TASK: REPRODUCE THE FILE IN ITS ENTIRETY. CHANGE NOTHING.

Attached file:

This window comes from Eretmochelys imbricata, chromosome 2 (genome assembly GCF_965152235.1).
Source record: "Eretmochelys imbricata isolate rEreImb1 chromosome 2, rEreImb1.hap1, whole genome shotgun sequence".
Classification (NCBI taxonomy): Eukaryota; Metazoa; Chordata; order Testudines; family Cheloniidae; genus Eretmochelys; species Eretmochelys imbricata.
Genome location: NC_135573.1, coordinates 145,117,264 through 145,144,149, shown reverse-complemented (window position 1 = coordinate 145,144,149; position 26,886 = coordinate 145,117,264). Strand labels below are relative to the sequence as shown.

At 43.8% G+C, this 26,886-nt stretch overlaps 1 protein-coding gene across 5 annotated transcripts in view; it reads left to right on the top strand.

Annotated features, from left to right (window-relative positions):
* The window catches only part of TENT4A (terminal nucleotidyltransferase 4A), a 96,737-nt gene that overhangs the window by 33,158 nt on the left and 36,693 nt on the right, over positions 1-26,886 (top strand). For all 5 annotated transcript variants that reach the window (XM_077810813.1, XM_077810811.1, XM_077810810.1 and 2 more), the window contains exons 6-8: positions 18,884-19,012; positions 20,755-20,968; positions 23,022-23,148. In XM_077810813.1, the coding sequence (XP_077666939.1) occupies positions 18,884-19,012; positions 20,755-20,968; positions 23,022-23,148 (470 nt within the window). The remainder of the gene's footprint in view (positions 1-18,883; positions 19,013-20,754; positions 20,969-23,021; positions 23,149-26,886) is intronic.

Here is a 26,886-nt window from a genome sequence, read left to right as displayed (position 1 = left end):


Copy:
This window comes from Eretmochelys imbricata, chromosome 2 (genome assembly GCF_965152235.1).
Source record: "Eretmochelys imbricata isolate rEreImb1 chromosome 2, rEreImb1.hap1, whole genome shotgun sequence".
Classification (NCBI taxonomy): Eukaryota; Metazoa; Chordata; order Testudines; family Cheloniidae; genus Eretmochelys; species Eretmochelys imbricata.
Genome location: NC_135573.1, coordinates 145,117,264 through 145,144,149, shown reverse-complemented (window position 1 = coordinate 145,144,149; position 26,886 = coordinate 145,117,264). Strand labels below are relative to the sequence as shown.

At 43.8% G+C, this 26,886-nt stretch overlaps 1 protein-coding gene across 5 annotated transcripts in view; it reads left to right on the top strand.

Annotated features, from left to right (window-relative positions):
* The window catches only part of TENT4A (terminal nucleotidyltransferase 4A), a 96,737-nt gene that overhangs the window by 33,158 nt on the left and 36,693 nt on the right, over positions 1-26,886 (top strand). For all 5 annotated transcript variants that reach the window (XM_077810813.1, XM_077810811.1, XM_077810810.1 and 2 more), the window contains exons 6-8: positions 18,884-19,012; positions 20,755-20,968; positions 23,022-23,148. In XM_077810813.1, the coding sequence (XP_077666939.1) occupies positions 18,884-19,012; positions 20,755-20,968; positions 23,022-23,148 (470 nt within the window). The remainder of the gene's footprint in view (positions 1-18,883; positions 19,013-20,754; positions 20,969-23,021; positions 23,149-26,886) is intronic.

Here is a 26,886-nt window from a genome sequence, read left to right as displayed (position 1 = left end):